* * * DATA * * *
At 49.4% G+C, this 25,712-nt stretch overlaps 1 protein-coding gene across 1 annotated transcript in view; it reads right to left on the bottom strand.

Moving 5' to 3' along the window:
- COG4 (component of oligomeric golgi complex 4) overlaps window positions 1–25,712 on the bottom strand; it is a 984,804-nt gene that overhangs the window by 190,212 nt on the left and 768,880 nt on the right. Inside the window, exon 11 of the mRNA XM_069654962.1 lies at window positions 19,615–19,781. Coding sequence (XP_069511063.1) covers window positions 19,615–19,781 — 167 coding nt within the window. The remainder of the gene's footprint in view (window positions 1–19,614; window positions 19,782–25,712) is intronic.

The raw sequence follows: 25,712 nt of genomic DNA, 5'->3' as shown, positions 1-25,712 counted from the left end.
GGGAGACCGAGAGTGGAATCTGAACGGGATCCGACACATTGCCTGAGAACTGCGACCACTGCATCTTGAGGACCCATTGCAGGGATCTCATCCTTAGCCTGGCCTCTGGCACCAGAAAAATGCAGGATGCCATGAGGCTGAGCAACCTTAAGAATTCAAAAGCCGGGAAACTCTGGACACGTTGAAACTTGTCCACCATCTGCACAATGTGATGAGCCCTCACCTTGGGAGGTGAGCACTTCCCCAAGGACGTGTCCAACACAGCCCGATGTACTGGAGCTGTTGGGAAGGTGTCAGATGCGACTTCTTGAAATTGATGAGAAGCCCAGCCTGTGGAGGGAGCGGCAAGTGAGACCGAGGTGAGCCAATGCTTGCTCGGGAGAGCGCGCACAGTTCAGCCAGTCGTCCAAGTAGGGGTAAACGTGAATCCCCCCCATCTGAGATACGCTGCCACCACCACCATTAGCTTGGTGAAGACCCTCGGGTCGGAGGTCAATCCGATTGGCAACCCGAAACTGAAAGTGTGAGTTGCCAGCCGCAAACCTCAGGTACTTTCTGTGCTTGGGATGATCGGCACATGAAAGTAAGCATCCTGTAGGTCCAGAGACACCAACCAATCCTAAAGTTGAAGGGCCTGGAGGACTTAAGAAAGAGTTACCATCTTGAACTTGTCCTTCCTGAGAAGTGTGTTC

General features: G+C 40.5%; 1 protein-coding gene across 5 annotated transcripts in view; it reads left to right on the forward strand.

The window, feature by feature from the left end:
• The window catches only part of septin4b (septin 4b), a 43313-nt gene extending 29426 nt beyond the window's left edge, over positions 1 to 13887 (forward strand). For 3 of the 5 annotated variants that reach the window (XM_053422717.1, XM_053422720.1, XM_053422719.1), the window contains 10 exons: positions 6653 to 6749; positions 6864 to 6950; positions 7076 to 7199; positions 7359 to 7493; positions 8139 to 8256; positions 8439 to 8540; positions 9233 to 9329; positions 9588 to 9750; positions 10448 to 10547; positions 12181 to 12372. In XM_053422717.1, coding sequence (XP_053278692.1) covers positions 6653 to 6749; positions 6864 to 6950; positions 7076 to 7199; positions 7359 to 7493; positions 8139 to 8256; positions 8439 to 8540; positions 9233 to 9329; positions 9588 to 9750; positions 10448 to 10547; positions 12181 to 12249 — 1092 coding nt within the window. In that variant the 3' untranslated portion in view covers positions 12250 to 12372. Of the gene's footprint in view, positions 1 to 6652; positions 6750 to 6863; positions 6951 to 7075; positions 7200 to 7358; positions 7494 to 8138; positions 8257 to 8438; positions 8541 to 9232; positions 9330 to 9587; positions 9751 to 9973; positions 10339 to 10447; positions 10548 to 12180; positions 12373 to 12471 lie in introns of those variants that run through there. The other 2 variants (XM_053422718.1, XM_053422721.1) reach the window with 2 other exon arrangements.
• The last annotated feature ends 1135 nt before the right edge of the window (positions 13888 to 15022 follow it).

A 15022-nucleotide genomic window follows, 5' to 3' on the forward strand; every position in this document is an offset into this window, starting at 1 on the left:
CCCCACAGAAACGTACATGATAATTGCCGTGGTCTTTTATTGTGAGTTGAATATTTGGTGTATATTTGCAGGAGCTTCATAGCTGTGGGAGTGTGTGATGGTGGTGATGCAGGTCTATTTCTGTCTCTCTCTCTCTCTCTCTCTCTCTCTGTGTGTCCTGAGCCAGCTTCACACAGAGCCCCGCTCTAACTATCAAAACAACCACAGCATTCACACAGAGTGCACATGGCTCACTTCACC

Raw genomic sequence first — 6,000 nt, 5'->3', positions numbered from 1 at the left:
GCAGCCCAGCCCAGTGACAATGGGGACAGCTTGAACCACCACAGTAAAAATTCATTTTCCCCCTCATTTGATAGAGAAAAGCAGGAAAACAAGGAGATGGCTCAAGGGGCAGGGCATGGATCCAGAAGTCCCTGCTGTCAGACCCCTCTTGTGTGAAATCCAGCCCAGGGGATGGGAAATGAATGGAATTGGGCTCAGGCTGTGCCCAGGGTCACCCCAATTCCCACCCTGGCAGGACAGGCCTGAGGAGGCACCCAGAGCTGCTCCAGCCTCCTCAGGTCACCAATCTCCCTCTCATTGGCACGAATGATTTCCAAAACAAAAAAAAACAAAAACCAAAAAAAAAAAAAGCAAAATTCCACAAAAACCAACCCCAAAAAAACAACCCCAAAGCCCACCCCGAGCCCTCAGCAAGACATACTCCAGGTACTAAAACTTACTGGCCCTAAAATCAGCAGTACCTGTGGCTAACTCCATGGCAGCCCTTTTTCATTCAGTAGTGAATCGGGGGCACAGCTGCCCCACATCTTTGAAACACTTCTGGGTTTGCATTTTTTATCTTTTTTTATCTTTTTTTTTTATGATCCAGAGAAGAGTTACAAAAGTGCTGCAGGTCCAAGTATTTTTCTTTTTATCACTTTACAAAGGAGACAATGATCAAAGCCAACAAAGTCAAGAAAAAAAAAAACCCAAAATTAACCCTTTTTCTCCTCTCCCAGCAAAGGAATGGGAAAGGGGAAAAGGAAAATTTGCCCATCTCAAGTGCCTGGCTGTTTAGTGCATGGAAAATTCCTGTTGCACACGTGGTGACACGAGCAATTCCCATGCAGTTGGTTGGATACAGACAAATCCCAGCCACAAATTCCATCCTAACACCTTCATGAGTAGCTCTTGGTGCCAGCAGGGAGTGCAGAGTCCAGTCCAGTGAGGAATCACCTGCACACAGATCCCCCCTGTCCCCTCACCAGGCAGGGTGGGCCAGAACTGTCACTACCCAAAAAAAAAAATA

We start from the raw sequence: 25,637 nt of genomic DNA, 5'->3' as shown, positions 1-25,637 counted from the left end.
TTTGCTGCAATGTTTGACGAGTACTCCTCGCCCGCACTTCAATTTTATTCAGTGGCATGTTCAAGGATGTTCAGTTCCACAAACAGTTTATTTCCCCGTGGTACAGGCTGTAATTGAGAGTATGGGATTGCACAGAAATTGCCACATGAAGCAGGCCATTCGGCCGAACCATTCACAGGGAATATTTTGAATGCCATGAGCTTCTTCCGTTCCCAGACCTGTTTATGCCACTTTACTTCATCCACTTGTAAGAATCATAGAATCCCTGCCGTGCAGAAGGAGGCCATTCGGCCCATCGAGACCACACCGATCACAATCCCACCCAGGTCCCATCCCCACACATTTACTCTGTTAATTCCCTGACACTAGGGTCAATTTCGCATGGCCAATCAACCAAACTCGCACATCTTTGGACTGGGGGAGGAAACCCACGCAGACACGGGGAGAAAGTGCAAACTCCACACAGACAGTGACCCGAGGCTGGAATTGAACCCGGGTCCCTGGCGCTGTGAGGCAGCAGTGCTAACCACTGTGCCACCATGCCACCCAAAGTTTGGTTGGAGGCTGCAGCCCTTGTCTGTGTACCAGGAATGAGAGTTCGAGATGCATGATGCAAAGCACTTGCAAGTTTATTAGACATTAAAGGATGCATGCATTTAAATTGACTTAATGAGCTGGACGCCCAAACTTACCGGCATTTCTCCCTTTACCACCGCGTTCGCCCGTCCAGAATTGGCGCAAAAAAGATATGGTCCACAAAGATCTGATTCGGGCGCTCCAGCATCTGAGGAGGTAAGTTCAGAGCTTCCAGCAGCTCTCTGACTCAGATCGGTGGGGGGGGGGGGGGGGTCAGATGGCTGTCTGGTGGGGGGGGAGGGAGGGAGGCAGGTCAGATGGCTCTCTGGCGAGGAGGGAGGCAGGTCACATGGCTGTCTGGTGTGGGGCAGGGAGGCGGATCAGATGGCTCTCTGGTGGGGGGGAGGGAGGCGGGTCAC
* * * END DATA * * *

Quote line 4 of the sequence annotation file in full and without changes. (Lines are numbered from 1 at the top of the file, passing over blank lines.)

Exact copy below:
The raw sequence follows: 25,712 nt of genomic DNA, 5'->3' as shown, positions 1-25,712 counted from the left end.